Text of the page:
Showing 2 results

Collection
Jesuit houses of formation, Ireland
Advanced search options
Print preview Hierarchy View:

Rathfarnham Castle, Dublin

In 1913, the Society of Jesus (Jesuits) purchased the 16th century-built Rathfarnham Castle from a Dublin building company, Bailey and Gibson. Initially, the plan was for a noviciate for Jesuit novices and in time, for working men’s retreats to be established at the Castle. However, by September 1913, this had changed to a house of studies for those Jesuits attending university. This decision was made following the change of regulations to the National University requiring students to attend lectures whereas previously they could be prepared for examinations elsewhere. The Jesuit Juniors as they were known would live at the Castle and cycle to lectures at University College Dublin, then located at Earlsfort Terrace in the centre of Dublin. The Jesuits engaged the architect, Charles B. Powell to modify the Castle in the summer of 1913.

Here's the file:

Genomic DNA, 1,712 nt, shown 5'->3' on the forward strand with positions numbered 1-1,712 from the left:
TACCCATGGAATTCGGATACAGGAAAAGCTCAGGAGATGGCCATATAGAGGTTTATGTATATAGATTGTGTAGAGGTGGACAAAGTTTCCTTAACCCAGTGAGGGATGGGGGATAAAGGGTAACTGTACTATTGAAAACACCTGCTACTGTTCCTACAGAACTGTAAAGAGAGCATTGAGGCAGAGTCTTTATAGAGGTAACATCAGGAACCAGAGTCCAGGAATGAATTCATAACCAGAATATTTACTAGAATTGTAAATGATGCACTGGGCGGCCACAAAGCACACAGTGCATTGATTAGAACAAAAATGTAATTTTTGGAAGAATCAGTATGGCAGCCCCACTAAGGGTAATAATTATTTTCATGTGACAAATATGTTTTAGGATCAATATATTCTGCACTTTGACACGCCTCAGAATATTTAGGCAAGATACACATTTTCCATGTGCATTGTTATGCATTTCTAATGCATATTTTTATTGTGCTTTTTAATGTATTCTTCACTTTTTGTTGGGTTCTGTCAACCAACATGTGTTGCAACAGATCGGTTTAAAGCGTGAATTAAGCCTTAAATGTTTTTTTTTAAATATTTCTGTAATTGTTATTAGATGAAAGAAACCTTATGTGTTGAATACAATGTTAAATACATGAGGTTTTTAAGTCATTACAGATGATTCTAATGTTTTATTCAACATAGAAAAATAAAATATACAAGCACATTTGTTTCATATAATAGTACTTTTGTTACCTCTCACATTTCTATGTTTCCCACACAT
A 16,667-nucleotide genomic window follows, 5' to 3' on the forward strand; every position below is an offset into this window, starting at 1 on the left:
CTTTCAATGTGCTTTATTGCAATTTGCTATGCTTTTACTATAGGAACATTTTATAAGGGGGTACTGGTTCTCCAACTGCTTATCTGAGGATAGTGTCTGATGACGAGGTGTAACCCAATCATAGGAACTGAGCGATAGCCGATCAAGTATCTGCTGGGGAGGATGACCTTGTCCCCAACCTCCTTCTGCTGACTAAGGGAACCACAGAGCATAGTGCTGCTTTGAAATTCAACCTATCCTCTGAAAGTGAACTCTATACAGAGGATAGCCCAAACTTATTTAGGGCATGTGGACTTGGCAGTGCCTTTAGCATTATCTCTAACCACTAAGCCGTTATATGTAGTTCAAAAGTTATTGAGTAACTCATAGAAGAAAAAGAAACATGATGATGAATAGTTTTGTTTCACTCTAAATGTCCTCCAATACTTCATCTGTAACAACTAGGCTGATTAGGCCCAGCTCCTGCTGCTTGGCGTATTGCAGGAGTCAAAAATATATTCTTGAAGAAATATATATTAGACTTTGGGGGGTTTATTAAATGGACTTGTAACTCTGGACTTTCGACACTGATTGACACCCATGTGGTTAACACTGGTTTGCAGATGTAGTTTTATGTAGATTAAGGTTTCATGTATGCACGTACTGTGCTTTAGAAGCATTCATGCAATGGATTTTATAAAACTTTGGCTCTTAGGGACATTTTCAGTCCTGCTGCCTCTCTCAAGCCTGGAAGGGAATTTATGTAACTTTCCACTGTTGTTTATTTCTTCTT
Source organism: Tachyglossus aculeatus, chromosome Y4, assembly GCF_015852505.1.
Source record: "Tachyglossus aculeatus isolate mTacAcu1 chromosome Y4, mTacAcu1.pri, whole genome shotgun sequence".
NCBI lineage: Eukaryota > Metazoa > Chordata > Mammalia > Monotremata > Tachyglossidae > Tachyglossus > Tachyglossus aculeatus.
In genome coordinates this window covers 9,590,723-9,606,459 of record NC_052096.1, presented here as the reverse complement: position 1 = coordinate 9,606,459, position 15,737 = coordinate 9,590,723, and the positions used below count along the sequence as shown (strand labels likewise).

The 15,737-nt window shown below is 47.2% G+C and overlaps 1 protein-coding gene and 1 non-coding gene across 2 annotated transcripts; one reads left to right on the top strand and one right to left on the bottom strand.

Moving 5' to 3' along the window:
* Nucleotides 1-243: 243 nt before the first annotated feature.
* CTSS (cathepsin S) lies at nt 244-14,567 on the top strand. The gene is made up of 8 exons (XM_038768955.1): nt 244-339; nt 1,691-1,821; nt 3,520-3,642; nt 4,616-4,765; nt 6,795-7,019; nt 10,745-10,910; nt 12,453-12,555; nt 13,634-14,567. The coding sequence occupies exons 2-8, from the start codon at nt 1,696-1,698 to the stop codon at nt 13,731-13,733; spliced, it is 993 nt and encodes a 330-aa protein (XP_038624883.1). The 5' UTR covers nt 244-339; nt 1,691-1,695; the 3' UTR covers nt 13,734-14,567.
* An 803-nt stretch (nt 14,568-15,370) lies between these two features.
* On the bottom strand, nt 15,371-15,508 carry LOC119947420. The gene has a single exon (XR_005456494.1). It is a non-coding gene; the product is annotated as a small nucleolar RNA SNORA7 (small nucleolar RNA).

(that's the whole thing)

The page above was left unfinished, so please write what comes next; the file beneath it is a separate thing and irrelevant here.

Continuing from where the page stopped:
Some Jesuits on mission staff lived there. Became a home for tertian fathers (those Jesuits taking a renewal course following ordination) in 1940. Blessed John Sullivan SJ (1861-1933) was Rector of Rathfarnham Castle for the years 1919-1924. Sullivan was a convert and the son of Sir Edward Sullivan, Lord Chancellor of Ireland (1883-1885). Sullivan’s rectorship was significant for the building of the retreat house in 1922, (working men’s retreats at the weekends and boy’s during the week). The Castle continued to function as a Juniorate until 1975 and for retreats until 1986 when the Jesuits sold Rathfarnham Castle. The following year, it was purchased for the nation by the Office of Public Works.

The papers of Rathfarnham Castle concern: the management of Rathfarnham Castle (1911-1995); the Jesuit community (1913-1985); the history of Rathfarnham Castle (1912-1994); the farm (1917-1920); the seismograph (1918-1954) and retreats (1922-1995). Material is in the form of letters, plans, maps and photographs.

Irish Province of the Society of Jesus, 1860-